UK Riots

So despite this being a blog about books I do not think I can be a blogger from Birmingham (or even just a blogger from the UK in general) without at least mentioning what has been going on over here during the past week. So it comes down to writing a post that is not about books, the first time I have done such a thing on this blog. Those of you who follow me on twitter may have noticed that my tweets recently have been going off my normal book topic too in order to talk about the riots.

In fact it was Twitter that first showed me what was going on in Birmingham. With pictures of police and smashed up shops appearing at least an hour before anything was mentioned on the news.

You can imagine the shock of seeing such images of your own city, added tot the fact that just half an hour before I had been in the city centre and everythings had been ‘normal’. Even today (when there has been no trouble for a few days) there are police all over the place, and so many boarded up shops it’s sad to see something like this. Some of the choices of shops seem so illogical too. I mean why smash up a betting shop? Or a newsagents? Why smash up a sandwich shop, whatever are you hoping to find. One of the most powerful videos was that of Cyber Candy being smashed up, another seemingly pointless place to smash up. Other places make more sense in that you could actually get something from them, clothes shops, phones shops, electrical shops mainly. Walking through town though I was surprised of the places that had been hit and I didn’t know about. Hat Man (a local business) was talked about a lot because it comes down much more to one person’s livelihood, but The Oasis is independent too, so why wasn’t that talked about?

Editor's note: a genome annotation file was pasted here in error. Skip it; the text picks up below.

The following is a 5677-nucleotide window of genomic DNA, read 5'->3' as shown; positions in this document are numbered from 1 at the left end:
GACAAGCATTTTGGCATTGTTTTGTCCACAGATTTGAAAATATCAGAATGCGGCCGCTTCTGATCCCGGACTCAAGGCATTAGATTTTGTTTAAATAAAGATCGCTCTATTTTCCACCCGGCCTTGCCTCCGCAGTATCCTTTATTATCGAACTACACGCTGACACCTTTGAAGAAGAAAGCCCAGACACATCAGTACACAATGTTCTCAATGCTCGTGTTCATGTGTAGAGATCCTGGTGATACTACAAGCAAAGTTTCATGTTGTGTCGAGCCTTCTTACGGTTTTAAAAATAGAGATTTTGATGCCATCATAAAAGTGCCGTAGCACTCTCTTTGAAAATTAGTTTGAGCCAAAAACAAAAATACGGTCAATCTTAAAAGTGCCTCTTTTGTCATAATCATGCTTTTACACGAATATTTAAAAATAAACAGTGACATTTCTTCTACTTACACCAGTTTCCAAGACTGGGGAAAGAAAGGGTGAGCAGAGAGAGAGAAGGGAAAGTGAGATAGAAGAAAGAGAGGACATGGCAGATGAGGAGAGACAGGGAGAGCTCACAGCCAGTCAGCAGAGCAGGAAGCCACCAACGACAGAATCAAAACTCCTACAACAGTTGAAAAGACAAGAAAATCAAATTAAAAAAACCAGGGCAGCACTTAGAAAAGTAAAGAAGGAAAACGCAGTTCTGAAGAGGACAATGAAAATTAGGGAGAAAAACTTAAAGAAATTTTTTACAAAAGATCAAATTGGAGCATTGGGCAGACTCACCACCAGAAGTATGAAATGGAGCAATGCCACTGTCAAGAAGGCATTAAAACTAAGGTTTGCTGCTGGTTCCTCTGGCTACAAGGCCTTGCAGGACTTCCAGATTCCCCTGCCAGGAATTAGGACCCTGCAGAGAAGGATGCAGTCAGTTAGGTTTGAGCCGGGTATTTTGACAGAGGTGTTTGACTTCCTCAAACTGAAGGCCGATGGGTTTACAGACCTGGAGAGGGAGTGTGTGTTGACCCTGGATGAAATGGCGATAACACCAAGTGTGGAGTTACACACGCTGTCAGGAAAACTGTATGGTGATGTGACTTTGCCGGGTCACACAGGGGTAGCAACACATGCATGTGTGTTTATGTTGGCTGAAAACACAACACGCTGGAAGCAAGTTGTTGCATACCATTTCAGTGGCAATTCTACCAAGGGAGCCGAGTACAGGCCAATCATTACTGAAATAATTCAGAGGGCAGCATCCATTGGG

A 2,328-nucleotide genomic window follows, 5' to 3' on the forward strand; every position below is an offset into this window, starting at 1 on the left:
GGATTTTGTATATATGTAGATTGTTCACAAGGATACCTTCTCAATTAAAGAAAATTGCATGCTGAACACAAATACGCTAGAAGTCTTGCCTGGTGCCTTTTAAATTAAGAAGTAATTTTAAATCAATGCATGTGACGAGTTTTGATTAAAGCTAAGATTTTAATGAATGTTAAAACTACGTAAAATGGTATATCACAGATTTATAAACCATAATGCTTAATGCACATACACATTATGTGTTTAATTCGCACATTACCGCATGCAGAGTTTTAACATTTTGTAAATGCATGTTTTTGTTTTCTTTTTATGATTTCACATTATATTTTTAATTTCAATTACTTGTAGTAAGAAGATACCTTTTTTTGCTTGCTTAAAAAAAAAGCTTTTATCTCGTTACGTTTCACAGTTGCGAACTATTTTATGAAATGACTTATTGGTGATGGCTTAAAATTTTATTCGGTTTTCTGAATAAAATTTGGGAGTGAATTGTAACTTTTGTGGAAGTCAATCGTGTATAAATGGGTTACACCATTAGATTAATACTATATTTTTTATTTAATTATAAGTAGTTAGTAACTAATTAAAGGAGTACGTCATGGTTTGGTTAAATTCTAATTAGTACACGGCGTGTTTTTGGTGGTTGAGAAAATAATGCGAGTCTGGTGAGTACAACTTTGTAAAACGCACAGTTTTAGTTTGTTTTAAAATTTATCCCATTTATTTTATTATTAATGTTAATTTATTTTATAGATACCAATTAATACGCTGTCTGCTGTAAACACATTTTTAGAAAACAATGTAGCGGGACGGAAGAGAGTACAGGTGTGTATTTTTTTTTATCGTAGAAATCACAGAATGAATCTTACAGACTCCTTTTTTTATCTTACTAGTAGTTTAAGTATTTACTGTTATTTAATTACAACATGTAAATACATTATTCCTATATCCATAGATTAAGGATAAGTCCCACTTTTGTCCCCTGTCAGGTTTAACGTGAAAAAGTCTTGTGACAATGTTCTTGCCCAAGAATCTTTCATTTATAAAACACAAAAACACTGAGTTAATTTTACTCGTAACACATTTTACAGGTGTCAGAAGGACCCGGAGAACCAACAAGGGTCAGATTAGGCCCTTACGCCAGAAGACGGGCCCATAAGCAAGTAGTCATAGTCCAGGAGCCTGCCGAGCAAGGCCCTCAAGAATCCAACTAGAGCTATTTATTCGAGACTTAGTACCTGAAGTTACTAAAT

There were certain advantages and disadvantages to following what was happening on Twitter. It was certainly getting news through quicker than the actual news but it wasn’t very accurate. It did seem pretty genuine at first but then the photos decreases and the rumours started, the Bull had been decapitated (not true, but there was a fake picture), Primark was on fire (again, not true), the children’s hospital had been attacked (not true, again, although rioters did go for the police station opposite). Generally was the worst night, there was a police station burnt down (luckily with no police inside) but nothing too serious. Birmingham though was where 3 men were run down who had been defending their community. Things seem to have been quieter after that, maybe people thought it had just gone too far by then.

So what sparked it? Yes, there was the factor of an innocent man being shot by police. I think that helped, along with the probably well known knowledge that the police are racist, but that suggests all the trouble was with ‘minorities’ but really it wasn’t. It is very easy to say that they were all greedy criminals, stupid, unemployed, poor, but really it wasn’t that. Plenty of unemployed yes, plenty poor. Buts lots of educated people too, and lots of employed people. I really think it wasn’t just about that one guy, I don’t think really it was just about racism. I don’t think it was about greed, or about lack of respect. I think a lot of people are angry at the government right now (and I’m count myself among them). Pensions are getting cut, services are getting cut, job’s aren’t secure, student fees have been raised. The economy could be much better, and people really don’t like the way the government are dealing with things.  Something was bound to happen, most people won’t react like this but it’s difficult when your peaceful protects aren’t being noticed, how else can you make your voice heard? I’m not saying rioting is the answer. Far from it but I can see what people might be thinking.

 

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